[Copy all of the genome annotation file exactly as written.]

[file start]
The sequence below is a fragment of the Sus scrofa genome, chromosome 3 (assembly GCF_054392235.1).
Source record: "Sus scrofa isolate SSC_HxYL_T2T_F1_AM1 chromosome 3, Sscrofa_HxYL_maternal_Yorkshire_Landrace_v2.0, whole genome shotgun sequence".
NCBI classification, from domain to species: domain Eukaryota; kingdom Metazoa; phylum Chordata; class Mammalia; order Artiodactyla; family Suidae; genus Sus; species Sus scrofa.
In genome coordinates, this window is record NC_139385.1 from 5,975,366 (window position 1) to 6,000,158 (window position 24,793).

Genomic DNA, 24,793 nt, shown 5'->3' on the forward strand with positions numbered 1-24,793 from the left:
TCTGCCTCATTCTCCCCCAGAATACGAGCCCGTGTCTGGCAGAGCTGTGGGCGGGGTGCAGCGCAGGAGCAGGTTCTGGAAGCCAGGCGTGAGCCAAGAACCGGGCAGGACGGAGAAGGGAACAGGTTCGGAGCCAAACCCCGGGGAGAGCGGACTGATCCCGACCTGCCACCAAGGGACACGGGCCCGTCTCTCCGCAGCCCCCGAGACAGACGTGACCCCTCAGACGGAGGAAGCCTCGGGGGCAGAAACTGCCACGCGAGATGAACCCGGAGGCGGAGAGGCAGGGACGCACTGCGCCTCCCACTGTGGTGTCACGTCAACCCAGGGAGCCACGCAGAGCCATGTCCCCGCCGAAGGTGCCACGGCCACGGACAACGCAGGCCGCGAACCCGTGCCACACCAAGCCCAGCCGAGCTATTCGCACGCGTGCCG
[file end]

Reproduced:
The sequence below is a fragment of the Sus scrofa genome, chromosome 3 (assembly GCF_054392235.1).
Source record: "Sus scrofa isolate SSC_HxYL_T2T_F1_AM1 chromosome 3, Sscrofa_HxYL_maternal_Yorkshire_Landrace_v2.0, whole genome shotgun sequence".
NCBI classification, from domain to species: domain Eukaryota; kingdom Metazoa; phylum Chordata; class Mammalia; order Artiodactyla; family Suidae; genus Sus; species Sus scrofa.
In genome coordinates, this window is record NC_139385.1 from 5,975,366 (window position 1) to 6,000,158 (window position 24,793).

Genomic DNA, 24,793 nt, shown 5'->3' on the forward strand with positions numbered 1-24,793 from the left:
TCTGCCTCATTCTCCCCCAGAATACGAGCCCGTGTCTGGCAGAGCTGTGGGCGGGGTGCAGCGCAGGAGCAGGTTCTGGAAGCCAGGCGTGAGCCAAGAACCGGGCAGGACGGAGAAGGGAACAGGTTCGGAGCCAAACCCCGGGGAGAGCGGACTGATCCCGACCTGCCACCAAGGGACACGGGCCCGTCTCTCCGCAGCCCCCGAGACAGACGTGACCCCTCAGACGGAGGAAGCCTCGGGGGCAGAAACTGCCACGCGAGATGAACCCGGAGGCGGAGAGGCAGGGACGCACTGCGCCTCCCACTGTGGTGTCACGTCAACCCAGGGAGCCACGCAGAGCCATGTCCCCGCCGAAGGTGCCACGGCCACGGACAACGCAGGCCGCGAACCCGTGCCACACCAAGCCCAGCCGAGCTATTCGCACGCGTGCCG